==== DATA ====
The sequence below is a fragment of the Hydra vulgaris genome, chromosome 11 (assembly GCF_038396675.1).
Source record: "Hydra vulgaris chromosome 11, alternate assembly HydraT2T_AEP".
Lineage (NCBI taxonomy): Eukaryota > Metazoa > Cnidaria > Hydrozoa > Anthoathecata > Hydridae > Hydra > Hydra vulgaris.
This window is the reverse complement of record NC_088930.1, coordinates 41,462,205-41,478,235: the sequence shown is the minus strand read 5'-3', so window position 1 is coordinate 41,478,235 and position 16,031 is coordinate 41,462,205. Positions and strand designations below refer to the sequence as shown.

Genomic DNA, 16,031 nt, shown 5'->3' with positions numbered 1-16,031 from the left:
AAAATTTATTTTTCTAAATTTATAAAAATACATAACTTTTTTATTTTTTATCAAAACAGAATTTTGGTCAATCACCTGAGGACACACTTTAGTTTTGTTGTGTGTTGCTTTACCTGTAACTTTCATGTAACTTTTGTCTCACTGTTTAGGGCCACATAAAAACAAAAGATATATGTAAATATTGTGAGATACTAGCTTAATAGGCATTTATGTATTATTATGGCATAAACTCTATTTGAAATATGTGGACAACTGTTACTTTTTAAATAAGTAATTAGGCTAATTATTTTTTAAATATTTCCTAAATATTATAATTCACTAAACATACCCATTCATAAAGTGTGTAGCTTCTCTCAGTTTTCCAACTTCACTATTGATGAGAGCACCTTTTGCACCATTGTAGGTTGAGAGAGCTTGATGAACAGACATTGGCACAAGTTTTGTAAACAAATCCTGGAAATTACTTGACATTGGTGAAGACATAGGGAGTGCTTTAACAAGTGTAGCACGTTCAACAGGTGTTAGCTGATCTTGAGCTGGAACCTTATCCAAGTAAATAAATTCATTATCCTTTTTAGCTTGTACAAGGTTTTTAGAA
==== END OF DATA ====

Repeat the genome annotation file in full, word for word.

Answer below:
The sequence below is a fragment of the Hydra vulgaris genome, chromosome 11 (assembly GCF_038396675.1).
Source record: "Hydra vulgaris chromosome 11, alternate assembly HydraT2T_AEP".
Lineage (NCBI taxonomy): Eukaryota > Metazoa > Cnidaria > Hydrozoa > Anthoathecata > Hydridae > Hydra > Hydra vulgaris.
This window is the reverse complement of record NC_088930.1, coordinates 41,462,205-41,478,235: the sequence shown is the minus strand read 5'-3', so window position 1 is coordinate 41,478,235 and position 16,031 is coordinate 41,462,205. Positions and strand designations below refer to the sequence as shown.

Genomic DNA, 16,031 nt, shown 5'->3' with positions numbered 1-16,031 from the left:
AAAATTTATTTTTCTAAATTTATAAAAATACATAACTTTTTTATTTTTTATCAAAACAGAATTTTGGTCAATCACCTGAGGACACACTTTAGTTTTGTTGTGTGTTGCTTTACCTGTAACTTTCATGTAACTTTTGTCTCACTGTTTAGGGCCACATAAAAACAAAAGATATATGTAAATATTGTGAGATACTAGCTTAATAGGCATTTATGTATTATTATGGCATAAACTCTATTTGAAATATGTGGACAACTGTTACTTTTTAAATAAGTAATTAGGCTAATTATTTTTTAAATATTTCCTAAATATTATAATTCACTAAACATACCCATTCATAAAGTGTGTAGCTTCTCTCAGTTTTCCAACTTCACTATTGATGAGAGCACCTTTTGCACCATTGTAGGTTGAGAGAGCTTGATGAACAGACATTGGCACAAGTTTTGTAAACAAATCCTGGAAATTACTTGACATTGGTGAAGACATAGGGAGTGCTTTAACAAGTGTAGCACGTTCAACAGGTGTTAGCTGATCTTGAGCTGGAACCTTATCCAAGTAAATAAATTCATTATCCTTTTTAGCTTGTACAAGGTTTTTAGAA